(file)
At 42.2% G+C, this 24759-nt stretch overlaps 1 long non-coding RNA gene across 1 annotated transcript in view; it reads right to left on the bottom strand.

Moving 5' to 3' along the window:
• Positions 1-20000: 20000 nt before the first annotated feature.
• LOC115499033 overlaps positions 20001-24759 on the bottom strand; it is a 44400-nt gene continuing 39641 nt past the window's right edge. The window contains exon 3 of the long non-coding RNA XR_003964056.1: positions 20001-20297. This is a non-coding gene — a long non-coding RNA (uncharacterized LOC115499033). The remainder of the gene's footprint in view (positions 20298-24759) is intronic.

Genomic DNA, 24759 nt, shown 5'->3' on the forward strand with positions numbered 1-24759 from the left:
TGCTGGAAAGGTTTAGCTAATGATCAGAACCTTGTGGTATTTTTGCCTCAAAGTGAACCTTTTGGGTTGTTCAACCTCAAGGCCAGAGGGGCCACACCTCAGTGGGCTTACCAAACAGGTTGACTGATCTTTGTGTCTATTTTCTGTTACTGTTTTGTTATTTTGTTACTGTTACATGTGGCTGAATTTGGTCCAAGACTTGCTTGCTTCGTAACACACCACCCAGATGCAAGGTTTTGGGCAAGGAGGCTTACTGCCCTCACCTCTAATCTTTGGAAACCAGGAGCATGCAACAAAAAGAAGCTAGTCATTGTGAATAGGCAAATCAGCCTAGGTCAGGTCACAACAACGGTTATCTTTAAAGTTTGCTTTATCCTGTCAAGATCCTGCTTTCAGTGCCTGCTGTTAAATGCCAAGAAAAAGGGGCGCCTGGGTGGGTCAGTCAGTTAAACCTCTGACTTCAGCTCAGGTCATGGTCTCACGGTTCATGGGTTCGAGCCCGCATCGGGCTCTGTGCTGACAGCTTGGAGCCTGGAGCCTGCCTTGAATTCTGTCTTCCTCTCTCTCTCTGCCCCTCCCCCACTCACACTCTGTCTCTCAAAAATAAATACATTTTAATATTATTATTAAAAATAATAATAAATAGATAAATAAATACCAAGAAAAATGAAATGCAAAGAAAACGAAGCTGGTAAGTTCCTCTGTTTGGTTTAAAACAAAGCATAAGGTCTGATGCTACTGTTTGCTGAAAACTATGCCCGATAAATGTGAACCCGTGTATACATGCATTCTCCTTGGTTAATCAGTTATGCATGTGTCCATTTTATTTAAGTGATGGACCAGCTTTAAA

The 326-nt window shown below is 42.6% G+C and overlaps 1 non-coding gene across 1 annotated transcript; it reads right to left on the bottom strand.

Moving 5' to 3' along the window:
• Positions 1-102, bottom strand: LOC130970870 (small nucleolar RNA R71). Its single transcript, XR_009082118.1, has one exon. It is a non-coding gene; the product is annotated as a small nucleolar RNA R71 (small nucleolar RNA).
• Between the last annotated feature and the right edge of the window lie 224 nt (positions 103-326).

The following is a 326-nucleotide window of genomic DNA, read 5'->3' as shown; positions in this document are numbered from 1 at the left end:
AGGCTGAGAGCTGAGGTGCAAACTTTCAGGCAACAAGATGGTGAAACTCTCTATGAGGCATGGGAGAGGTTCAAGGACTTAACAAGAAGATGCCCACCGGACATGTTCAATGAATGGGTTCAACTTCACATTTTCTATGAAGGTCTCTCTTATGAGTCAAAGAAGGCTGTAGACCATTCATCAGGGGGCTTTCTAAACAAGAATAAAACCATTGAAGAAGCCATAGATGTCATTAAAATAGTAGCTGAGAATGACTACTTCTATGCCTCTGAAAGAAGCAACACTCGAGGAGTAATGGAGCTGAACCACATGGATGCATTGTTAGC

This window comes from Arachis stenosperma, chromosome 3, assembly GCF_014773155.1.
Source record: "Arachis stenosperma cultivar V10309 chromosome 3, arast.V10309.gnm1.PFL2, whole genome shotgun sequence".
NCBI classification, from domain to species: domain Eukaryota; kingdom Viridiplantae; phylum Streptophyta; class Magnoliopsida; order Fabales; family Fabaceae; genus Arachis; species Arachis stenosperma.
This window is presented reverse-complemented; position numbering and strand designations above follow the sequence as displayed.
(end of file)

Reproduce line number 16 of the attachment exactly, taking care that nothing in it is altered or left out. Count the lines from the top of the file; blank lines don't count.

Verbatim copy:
This window is presented reverse-complemented; position numbering and strand designations above follow the sequence as displayed.